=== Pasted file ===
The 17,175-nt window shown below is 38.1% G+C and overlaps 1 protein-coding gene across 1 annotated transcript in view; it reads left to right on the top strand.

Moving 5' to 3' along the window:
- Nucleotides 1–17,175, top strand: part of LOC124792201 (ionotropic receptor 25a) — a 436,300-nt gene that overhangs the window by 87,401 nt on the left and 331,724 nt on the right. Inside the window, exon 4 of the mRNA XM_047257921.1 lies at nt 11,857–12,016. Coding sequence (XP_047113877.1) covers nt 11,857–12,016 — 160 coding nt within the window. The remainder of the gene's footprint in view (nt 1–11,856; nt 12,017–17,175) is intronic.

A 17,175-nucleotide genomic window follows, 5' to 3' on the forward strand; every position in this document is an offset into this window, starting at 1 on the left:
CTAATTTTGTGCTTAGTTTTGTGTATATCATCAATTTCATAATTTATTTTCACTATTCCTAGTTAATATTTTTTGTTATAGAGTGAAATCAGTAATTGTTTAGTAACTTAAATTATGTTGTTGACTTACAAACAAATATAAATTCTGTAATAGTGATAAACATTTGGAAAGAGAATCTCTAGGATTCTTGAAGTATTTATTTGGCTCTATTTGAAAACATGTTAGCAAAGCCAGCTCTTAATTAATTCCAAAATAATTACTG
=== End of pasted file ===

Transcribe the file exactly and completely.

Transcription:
The 17,175-nt window shown below is 38.1% G+C and overlaps 1 protein-coding gene across 1 annotated transcript in view; it reads left to right on the top strand.

Moving 5' to 3' along the window:
- Nucleotides 1–17,175, top strand: part of LOC124792201 (ionotropic receptor 25a) — a 436,300-nt gene that overhangs the window by 87,401 nt on the left and 331,724 nt on the right. Inside the window, exon 4 of the mRNA XM_047257921.1 lies at nt 11,857–12,016. Coding sequence (XP_047113877.1) covers nt 11,857–12,016 — 160 coding nt within the window. The remainder of the gene's footprint in view (nt 1–11,856; nt 12,017–17,175) is intronic.

A 17,175-nucleotide genomic window follows, 5' to 3' on the forward strand; every position in this document is an offset into this window, starting at 1 on the left:
CTAATTTTGTGCTTAGTTTTGTGTATATCATCAATTTCATAATTTATTTTCACTATTCCTAGTTAATATTTTTTGTTATAGAGTGAAATCAGTAATTGTTTAGTAACTTAAATTATGTTGTTGACTTACAAACAAATATAAATTCTGTAATAGTGATAAACATTTGGAAAGAGAATCTCTAGGATTCTTGAAGTATTTATTTGGCTCTATTTGAAAACATGTTAGCAAAGCCAGCTCTTAATTAATTCCAAAATAATTACTG